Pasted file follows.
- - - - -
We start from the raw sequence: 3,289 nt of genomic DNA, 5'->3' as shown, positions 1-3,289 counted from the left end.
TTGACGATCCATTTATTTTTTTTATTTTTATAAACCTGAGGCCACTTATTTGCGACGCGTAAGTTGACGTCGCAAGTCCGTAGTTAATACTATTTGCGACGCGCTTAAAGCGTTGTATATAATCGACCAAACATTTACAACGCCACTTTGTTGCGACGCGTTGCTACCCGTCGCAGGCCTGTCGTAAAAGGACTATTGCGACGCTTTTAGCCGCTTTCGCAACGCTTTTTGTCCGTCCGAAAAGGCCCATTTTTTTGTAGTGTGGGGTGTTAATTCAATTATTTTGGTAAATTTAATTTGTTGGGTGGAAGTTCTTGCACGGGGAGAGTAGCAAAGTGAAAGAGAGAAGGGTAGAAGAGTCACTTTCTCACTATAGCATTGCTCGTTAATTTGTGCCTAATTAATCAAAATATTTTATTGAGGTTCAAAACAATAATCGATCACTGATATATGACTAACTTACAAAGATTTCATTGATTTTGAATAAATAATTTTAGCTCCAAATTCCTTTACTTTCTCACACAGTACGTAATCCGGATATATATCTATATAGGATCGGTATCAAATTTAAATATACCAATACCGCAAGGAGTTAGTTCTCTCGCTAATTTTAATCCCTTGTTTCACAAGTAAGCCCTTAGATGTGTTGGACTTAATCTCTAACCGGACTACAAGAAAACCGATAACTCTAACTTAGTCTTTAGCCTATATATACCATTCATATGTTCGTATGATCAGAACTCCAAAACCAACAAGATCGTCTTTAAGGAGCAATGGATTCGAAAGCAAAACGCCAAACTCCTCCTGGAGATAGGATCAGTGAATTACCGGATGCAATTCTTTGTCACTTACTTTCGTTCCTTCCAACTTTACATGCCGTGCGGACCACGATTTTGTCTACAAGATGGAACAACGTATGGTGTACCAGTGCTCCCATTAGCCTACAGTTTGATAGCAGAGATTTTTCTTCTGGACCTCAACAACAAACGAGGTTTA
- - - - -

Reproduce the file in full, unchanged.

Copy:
We start from the raw sequence: 3,289 nt of genomic DNA, 5'->3' as shown, positions 1-3,289 counted from the left end.
TTGACGATCCATTTATTTTTTTTATTTTTATAAACCTGAGGCCACTTATTTGCGACGCGTAAGTTGACGTCGCAAGTCCGTAGTTAATACTATTTGCGACGCGCTTAAAGCGTTGTATATAATCGACCAAACATTTACAACGCCACTTTGTTGCGACGCGTTGCTACCCGTCGCAGGCCTGTCGTAAAAGGACTATTGCGACGCTTTTAGCCGCTTTCGCAACGCTTTTTGTCCGTCCGAAAAGGCCCATTTTTTTGTAGTGTGGGGTGTTAATTCAATTATTTTGGTAAATTTAATTTGTTGGGTGGAAGTTCTTGCACGGGGAGAGTAGCAAAGTGAAAGAGAGAAGGGTAGAAGAGTCACTTTCTCACTATAGCATTGCTCGTTAATTTGTGCCTAATTAATCAAAATATTTTATTGAGGTTCAAAACAATAATCGATCACTGATATATGACTAACTTACAAAGATTTCATTGATTTTGAATAAATAATTTTAGCTCCAAATTCCTTTACTTTCTCACACAGTACGTAATCCGGATATATATCTATATAGGATCGGTATCAAATTTAAATATACCAATACCGCAAGGAGTTAGTTCTCTCGCTAATTTTAATCCCTTGTTTCACAAGTAAGCCCTTAGATGTGTTGGACTTAATCTCTAACCGGACTACAAGAAAACCGATAACTCTAACTTAGTCTTTAGCCTATATATACCATTCATATGTTCGTATGATCAGAACTCCAAAACCAACAAGATCGTCTTTAAGGAGCAATGGATTCGAAAGCAAAACGCCAAACTCCTCCTGGAGATAGGATCAGTGAATTACCGGATGCAATTCTTTGTCACTTACTTTCGTTCCTTCCAACTTTACATGCCGTGCGGACCACGATTTTGTCTACAAGATGGAACAACGTATGGTGTACCAGTGCTCCCATTAGCCTACAGTTTGATAGCAGAGATTTTTCTTCTGGACCTCAACAACAAACGAGGTTTA